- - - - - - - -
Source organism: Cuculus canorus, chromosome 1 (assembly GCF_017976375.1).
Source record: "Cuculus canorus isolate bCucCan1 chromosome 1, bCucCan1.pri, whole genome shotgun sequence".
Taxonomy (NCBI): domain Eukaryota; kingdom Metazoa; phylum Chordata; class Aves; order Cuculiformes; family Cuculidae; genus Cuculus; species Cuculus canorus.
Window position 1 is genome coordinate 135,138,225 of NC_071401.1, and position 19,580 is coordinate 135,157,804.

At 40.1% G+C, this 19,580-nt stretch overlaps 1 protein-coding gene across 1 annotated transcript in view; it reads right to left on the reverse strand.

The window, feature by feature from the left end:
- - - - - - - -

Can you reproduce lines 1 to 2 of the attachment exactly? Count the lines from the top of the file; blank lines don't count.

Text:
Source organism: Cuculus canorus, chromosome 1 (assembly GCF_017976375.1).
Source record: "Cuculus canorus isolate bCucCan1 chromosome 1, bCucCan1.pri, whole genome shotgun sequence".